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Friday, 18 November 2011

Work and Wages

With total unemployment in the United Kingdom well in excess of six million, including one in five of under-twenty-fives, the cost of maintaining them all - even at a low standard of living - is a major cause of the still-growing budget deficit. It is highly desirable that at least two million of those people should get jobs, raising their standard of living and paying taxes. There is much talk of creating those jobs; but staff are being shed from the civil service, the armed services and the health service, so it is hoped that other sectors of the economy should generate employment. The private sector - business - is showing little sign of major job creation. In the few segments of the market where there is opportunity for employment there is an evident employer preference for immigrant labour. The available jobs are mostly in entertainment, hospitality and services, where emphasis is placed on personal attributes of clean appearance and willingness to work hard at peak periods. Native British unemployed products of comprehensive schools are perceived by employers not to possess these characteristics. It is even reported that many graduates do not meet employers' requirements for literacy, articulateness. smartness and diligence.

Manufacturing industry has been through half a century of decline: many skills have died out and 'habits of industry' that used to be cited as a great attribute of British artisans have become extinct. There is a fashion for people to be given 'apprenticeships'. For many centuries apprentices used to work alongside craftsmen and learn skills on the job. In the twentieth century industrial apprenticeship took on a more institutional form, where apprentices [including graduate apprentices] were put through a sequence of jobs in the works in parallel with study part-time of relevant technical subjects. As industry diminished the good schemes attracted more applicants and now the few surviving exemplars [like that at Rolls-Royce] stand out as remarkable opportunities for employment. The 'real' schemes are highly competitive and attract excellent candidates: they bear no relationship - other than the use of the word apprentice - with the charade that is in mind for the masses. Without access to the appropriate industrial plant, or to experienced trainers, or to skilled supervisors the new apprenticeships will largely be classroom based, with simulated work situations and rare factory visits. Candidates will recognise it as a sham, and there is no chance of such a scheme creating a mass supply of skilled women and men who could operate new factories: even if the necessary capital and desirable patented product concepts could be conjured into existence.

The present government is following its predecessor in looking to 'the third sector' - not-for-profit firms, and charities - to create jobs, with financial assistance from the government. At a cost of billions of pounds, this will enable a few people to get useful job experience; and it will condemn hundreds of thousands to disillusion and cynicism. Unemployment is a horrible experience, even for a few months: when it lasts for years its psychologically and morally destructive. If the surrounding circumstances include fake apprenticeships, subsidised non-jobs in charity and a penal attitude by the state to claimants for benefits, the destructive impact of unemployment is enhanced. Only 'real' jobs in 'real' industry and commerce - and genuinely useful roles in charity and the public services - give job satisfaction. Such jobs are only created by the investment of capital and the engagement of protected intellectual property ik as defined in Personal Political Economy. Tragically, there is no sign that this is in the offing for the British people.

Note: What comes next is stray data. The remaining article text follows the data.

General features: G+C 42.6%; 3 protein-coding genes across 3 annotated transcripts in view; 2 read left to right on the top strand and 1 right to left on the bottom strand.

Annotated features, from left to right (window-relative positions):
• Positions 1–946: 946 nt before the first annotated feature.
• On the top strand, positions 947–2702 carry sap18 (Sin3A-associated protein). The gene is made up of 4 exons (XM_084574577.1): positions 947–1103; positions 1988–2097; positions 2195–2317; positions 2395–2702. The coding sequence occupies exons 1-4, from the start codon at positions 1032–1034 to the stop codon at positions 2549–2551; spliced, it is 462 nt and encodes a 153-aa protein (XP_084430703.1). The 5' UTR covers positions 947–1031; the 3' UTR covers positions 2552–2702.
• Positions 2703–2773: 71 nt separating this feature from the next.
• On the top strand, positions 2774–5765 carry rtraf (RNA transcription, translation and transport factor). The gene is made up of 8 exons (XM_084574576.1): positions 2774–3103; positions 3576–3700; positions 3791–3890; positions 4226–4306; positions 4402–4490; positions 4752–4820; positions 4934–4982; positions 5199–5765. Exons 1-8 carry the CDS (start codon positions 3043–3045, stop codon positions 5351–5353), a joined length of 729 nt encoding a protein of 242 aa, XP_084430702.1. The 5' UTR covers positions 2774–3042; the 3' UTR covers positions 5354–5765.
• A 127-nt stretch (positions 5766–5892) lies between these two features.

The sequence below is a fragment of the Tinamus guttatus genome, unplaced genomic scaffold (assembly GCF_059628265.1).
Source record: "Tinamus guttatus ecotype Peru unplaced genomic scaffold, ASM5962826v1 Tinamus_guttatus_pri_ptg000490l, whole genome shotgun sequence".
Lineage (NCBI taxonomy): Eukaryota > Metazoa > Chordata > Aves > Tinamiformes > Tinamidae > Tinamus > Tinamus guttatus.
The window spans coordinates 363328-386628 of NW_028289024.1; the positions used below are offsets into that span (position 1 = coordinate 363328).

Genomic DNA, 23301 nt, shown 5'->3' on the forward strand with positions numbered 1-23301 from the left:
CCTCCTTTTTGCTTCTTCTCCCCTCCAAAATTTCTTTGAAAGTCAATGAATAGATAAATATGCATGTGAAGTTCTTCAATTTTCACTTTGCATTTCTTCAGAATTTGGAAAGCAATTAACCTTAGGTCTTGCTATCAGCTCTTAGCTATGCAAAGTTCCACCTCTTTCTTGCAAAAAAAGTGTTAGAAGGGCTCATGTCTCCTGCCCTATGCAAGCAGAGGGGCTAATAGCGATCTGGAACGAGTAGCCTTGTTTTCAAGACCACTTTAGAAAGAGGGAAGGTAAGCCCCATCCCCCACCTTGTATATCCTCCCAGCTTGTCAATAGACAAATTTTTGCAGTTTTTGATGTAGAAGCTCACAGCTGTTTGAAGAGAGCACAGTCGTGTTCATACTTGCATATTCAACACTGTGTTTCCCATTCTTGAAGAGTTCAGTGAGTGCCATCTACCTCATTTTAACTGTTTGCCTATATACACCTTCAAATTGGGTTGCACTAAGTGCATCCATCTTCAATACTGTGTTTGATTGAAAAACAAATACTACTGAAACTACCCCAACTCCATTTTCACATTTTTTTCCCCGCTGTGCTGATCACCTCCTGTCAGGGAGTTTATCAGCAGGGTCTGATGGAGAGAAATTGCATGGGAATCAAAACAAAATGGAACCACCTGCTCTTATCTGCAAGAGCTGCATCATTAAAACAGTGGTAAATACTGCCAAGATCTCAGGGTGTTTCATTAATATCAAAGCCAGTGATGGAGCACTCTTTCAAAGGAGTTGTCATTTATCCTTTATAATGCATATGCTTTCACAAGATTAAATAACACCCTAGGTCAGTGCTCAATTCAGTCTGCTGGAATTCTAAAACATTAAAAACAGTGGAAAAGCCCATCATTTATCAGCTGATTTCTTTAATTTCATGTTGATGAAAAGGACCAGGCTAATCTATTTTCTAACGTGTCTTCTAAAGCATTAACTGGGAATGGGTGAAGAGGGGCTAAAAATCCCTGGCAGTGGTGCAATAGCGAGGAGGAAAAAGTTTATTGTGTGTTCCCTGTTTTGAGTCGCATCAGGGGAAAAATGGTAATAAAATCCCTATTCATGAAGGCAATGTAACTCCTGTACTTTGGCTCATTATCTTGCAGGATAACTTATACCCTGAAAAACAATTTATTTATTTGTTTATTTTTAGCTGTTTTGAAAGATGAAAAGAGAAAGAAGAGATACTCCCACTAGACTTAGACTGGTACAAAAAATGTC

The USA also has a huge problem of unemployment, and many failed schools. Hundreds of thousands of the unemployed are dysfunctional from an employer perspective. But most of the employed in the USA work hard: and those who are seeking employment expect to work hard. The average US employee has many fewer days per years of annual holiday than do Britons or continental Europeans; and the torrent of Latino immigration ensures that employers can expect to get a full days work for the pay that they offer. Despite very significant de-industrialisation, the US remains a formidable centre of manufacturing, especially in high-value-added sectors. Nobody on the eastern shores of the Atlantic should read into America's unemployment statistics the same dire picture as is to be inferred from British data. The relationship of work to wages in the USA is an example from which Britain can learn beneficial lessons: any idea that 'they are in the same boat as we are' is deeply mistaken. Americans are right to be deeply concerned about the current state of  work in their country; but they have the means to ameliorate their relatively benign situation far more readily than we do in Britain.

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